Positive Psychology: Helping Your Patients Make Lasting Behavioral Change
Jennifer Kaltunas, ND, LAc
This article is intended to provide guidance on techniques for empowering our patients to make lasting changes that lead to feelings of improved self-efficacy and happiness. The steps and suggestions discussed below aim to help our patients do this through a combined practice of: shifting the mindset from a negative to a positive filter, developing healthy habits, and strengthening will power. The techniques outlined are derived from the discipline of positive psychology, developed by studying the traits of happy and successful people.1 Combining these techniques with improving physiological foundations will optimize patient outcomes.Patients suffering from mental illness often approach us with deep-seated belief patterns regarding their identity and interpretations of the world that can manifest physically in the body. As naturopathic doctors, we have many tools that support people with mental health disorders, such as amino acid and nutrient therapy, epigenetic support, correction of hormonal imbalances, restoration of gut health, detoxification, homeopathy, herbal and physical medicine. These methods are quite foundational to our treatment strategies; however, they often only get us so far. In addition, patients are often unable to find the motivation to make the changes needed to improve their health. We are not psychotherapists and I do not imply that we should be. However, one of our naturopathic principles is “doctor as teacher.”
This process starts with the first visit. Oftentimes, this visit is focused on what is wrong. Although this is an important aspect of being a good diagnostician, it is equally important to elucidate what is working. Most medical treatment of mental illness is to support patients by eliminating suffering, which is a very worthy goal. However, it takes a whole different set of skills to support our patients to achieve happiness. In order to fill this gap in the doctor-patient relationship, I propose incorporating techniques that equally highlight the good in addition to the bad. See Table 1 for a conceptual intake form that will practically support your patients in this process. This will begin the process of shifting to a positive mental filter from the moment they walk through the door. In addition, it can reinforce their sense of commitment and save time extracting this information during the visit.
The human brain is biased neurochemically towards negativity. This artifact of negative thinking likely carried over from our ancestors who had to constantly be aware of threats to their survival.2 Research shows that the brain reacts strongly to negative stimuli, and shows little response to positive stimuli that pose no threat to our survival.3 Rumination on negative belief patterns can lead to hopelessness and the pitfalls of a “fixed” mindset. With a fixed mindset, patients may uphold and defend the belief that they cannot make meaningful positive change or heal, so their outlook becomes a self-fulfilling prophecy. We can gently guide our patients towards having a “growth” mindset – one in which they transition from being a passive victim towards an active agent of positive change in their lives.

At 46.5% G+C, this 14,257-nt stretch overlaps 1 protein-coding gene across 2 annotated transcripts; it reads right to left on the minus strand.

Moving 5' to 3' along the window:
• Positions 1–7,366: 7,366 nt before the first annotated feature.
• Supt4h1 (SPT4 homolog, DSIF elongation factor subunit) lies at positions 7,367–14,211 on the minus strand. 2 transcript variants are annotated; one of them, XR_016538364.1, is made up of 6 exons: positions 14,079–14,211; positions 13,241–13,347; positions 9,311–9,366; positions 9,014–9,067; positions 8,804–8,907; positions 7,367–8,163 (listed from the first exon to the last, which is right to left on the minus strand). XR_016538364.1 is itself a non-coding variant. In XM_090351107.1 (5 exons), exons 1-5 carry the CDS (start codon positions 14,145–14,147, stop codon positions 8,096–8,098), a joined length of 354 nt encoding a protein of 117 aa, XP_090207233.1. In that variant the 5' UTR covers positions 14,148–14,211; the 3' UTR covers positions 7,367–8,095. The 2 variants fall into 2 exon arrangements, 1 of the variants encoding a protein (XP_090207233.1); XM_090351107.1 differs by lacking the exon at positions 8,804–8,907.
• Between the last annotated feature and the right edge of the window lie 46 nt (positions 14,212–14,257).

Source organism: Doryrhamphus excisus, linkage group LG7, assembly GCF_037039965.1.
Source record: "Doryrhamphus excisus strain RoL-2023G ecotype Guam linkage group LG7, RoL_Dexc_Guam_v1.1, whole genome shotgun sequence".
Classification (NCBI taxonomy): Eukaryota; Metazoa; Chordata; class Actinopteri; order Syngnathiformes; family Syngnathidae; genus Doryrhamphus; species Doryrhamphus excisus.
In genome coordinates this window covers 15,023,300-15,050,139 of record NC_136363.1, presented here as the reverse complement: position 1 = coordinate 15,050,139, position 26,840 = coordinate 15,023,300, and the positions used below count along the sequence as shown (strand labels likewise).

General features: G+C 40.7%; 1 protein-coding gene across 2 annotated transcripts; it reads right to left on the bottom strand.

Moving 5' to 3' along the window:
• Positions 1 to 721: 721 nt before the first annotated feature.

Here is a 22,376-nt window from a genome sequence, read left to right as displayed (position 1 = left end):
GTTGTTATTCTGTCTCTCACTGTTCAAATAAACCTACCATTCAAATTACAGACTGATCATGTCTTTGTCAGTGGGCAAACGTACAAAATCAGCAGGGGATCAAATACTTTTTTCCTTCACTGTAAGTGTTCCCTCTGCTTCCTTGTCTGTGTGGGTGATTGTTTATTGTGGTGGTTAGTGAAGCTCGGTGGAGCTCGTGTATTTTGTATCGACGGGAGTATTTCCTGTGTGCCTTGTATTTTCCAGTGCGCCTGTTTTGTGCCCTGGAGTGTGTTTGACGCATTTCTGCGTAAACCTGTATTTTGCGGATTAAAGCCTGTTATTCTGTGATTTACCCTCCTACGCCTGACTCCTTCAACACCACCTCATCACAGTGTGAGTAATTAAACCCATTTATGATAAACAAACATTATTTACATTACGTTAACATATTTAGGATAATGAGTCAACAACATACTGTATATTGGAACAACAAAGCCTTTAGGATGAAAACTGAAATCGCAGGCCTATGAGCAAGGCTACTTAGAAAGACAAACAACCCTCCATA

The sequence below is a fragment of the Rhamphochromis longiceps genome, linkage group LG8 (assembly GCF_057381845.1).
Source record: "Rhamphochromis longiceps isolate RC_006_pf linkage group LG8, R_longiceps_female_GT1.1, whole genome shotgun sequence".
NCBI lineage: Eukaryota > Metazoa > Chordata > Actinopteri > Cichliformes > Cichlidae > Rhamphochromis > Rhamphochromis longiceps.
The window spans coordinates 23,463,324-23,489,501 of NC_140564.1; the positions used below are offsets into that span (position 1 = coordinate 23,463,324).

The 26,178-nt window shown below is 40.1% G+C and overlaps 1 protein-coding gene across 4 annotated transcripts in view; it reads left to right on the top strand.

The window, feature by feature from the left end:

One of the principles in this transition is choosing a growth-oriented identity, focused on positive and attainable goals, rather than a perceived identity itself. One example might be to change the outlook “I want to be a happy and healthy person,” to “I’m taking steps toward a happy and healthy life.” The first outlook can be daunting and challenging to fulfill, since it projects a comprehensive lifestyle change, which may be too vague and intangible. Choosing a goal based on the continued process of positive changes allows one to feel success at all stages along the journey, as well as more freedom to make mistakes.
New research on stress shows that a patient’s own belief in how stress affects him or her results in different health outcomes. In the Whitehall II prospective cohort study,4 individuals who perceived certain stressors as negative influences on their health were twice as likely to suffer from a coronary incident than those who reported/believed that the same stressors did not negatively affect their health. If we believe stress is bad, we are more likely to suffer illness as a result. This provides more evidence for promoting a positive filter on stress for our patients.
Another way to combat negative bias has been demonstrated in the research of Barbara Fredrickson, which indicates that an individual’s positive emotion must outweigh negative emotion by a ratio of 3:1 in order to promote a flourishing mental health pattern.5 When your patients appear stuck in a negative thinking pattern, gently remind them that this is completely natural, and with practice can be changed.